How's Your Publishing Game?

Whether you want to get a literary agent, self-publish your book, sell more of your books, syndicate your articles, or create audio products, Fern Reiss has a Publishing Game book, audio, or kit for you.

Creator and CEO of and, Fern Reiss is an expert in publishing and name-brand positioning, the author of ten bestselling books, and a prolific freelance writer and syndicated columnist. She is an honors graduate of Harvard University, and speaks internationally to corporate and professional gatherings. Her all-day workshops on a variety of publishing and positioning topics are also available on audio.


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How's Your Publishing Game - How to Play Better and Sell More Books

This Month: Publicize Your Novel
The publishing question I am most-often asked is, “How do I publicize my novel?” Publicizing a novel is not much more difficult than publicizing nonfiction. Try these methods of novel publicity to get started (for more tips, see

Put nonfiction hooks in your novel
The reason most authors find nonfiction easier to publicize than fiction is that nonfiction, almost by definition, contains ‘hooks’ around which you can leverage publicity: How-to books on golfing, for example, lend themselves to doing talk radio shows where you share your golfing techniques; nonfiction guides to golden retrievers can become print articles on caring for your golden retriever. But novels can enjoy the same sorts of hooks if you consciously insert them. So think carefully about your passions—hobbies, pastimes, collections, pets—and then integrate your favorites into your novel. If you’re an avid golfer, make one of your characters an avid golfer. If you love your golden retriever, put one in as a central character in your novel. Golfers like to read books about golfers, and dog-lovers like to read books about dogs, so be sure you’re working your hooks and going after your natural audience. That way, you can get the same broadcast and print coverage for your novel that you would for a nonfiction book with that hook.

Market to non-bookstores
Once you’ve got a few good nonfiction hooks in your novel, plan your marketing efforts around them and aim at non-bookstores. If your character is an avid golfer, you can sell your novel at golf conventions and golf shows and golf pro shops and golf courses. If your novel revolves around golden retrievers, you can find and market to the (vast) dog-loving audience at dog shows, pet shops, and veterinarian offices. It’s hard to make your novel stand out in a bookstore full of novels—but easy for a book to stand out in a pet shop. When I told one of my clients, Stuart Ballan, that according to a Harvard Business School report, 84% of books in large US bookstores sell 2 copies or fewer each year, we decided that it made more sense for him to ignore the bookstore market entirely; instead, with my suggestions, he sold 10,000 copies of his book to grocery stores.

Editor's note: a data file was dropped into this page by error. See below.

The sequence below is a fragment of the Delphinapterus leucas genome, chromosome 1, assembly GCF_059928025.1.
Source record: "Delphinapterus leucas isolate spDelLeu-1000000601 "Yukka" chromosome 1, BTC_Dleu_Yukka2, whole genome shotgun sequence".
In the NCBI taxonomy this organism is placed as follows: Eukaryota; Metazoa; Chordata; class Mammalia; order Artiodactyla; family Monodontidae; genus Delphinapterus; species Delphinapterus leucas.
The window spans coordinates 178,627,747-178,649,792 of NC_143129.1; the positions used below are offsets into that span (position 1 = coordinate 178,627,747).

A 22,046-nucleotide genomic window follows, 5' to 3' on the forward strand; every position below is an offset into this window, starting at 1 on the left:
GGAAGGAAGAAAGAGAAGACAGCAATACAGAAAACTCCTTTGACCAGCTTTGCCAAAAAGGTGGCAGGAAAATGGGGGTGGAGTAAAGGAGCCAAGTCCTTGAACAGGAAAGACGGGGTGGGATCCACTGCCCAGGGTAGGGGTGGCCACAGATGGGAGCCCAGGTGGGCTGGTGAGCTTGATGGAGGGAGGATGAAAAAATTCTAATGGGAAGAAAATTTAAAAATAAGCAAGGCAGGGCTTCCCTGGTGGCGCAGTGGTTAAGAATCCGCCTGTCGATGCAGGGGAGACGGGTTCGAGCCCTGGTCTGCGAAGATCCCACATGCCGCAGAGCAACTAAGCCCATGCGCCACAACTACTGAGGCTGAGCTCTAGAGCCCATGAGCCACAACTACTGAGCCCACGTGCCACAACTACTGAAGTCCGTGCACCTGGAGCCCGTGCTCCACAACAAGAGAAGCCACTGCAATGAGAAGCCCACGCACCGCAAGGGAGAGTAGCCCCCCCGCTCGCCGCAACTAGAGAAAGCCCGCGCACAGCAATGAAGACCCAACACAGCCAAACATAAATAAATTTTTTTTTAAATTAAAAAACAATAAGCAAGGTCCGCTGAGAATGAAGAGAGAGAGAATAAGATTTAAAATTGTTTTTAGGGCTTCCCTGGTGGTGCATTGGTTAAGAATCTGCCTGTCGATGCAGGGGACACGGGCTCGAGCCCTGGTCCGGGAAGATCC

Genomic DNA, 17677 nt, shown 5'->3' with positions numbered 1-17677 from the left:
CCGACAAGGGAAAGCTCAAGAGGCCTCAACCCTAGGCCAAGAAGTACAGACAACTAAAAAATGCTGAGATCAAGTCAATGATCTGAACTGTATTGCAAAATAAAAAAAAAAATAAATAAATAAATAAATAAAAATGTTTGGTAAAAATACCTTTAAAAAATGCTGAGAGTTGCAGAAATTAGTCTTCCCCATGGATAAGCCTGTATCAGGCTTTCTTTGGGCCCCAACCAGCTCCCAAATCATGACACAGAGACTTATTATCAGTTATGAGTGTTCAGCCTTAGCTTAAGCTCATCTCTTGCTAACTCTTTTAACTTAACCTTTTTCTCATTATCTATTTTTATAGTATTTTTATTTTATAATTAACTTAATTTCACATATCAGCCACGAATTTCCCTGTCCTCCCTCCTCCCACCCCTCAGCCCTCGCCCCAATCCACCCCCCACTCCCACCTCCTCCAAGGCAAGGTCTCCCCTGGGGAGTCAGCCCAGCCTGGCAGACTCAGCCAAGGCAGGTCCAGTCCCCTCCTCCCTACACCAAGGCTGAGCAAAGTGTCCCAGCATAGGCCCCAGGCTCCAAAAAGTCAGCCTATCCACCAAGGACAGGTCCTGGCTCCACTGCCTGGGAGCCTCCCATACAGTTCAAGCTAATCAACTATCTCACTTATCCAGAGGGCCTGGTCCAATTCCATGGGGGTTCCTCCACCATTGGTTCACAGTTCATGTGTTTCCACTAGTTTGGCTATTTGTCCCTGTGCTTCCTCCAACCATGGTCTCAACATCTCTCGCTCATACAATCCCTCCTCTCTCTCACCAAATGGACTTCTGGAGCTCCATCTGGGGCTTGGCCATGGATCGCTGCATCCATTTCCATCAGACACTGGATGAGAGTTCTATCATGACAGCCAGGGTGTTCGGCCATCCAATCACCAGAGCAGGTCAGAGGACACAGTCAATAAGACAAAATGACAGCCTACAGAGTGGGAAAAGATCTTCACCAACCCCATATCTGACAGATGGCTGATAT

Include reality in your novel
The more real items you can include in your novel, the more you broaden your marketing options. So include real locations, real corporations, real associations. (Of course, be sure you use these real venues and groups just as colorful background detail; don’t say anything libelous and don’t violate trademarks, obviously.) Once your book includes real locations and groups, you can try to sell your books in those locations, make quantity sales to those corporations and associations.

Figure out a reading alternative
Sadly, not that many people attend book readings unless the author is already famous. So what can you do if you’re a good, but not-yet-famous novelist? Design an alternative to the traditional reading—for example, a dramatic reading in character, or a nonfiction talk based on the topic of the novel. Your target audience will be interested in a nonfiction presentation or special event just as much (or maybe more) than a reading—and you’ll likely sell more books as a result.

Try some novel ideas
Finally, capitalize on all the clever creative tricks you can maneuver only as the writer of a novel—such as writing in a cameo appearance for a lucky reader: Hold a lottery where the winner gets the cameo (and everyone gets added to your mailing list.) Or donate a cameo in the book to a charity auction or membership drive in an organization related to the topic of the book.

Think out of that proverbial box—and work some novel ideas that nonfiction writers really can’t touch. (For more novel ideas, get my 11-page special report, “Novel Publicity” on how to publicize your novel most effectively—available at (for children’s books, see

By following these suggestions, you’ll be able to simply and effectively publicize your novel. Let me know how it goes!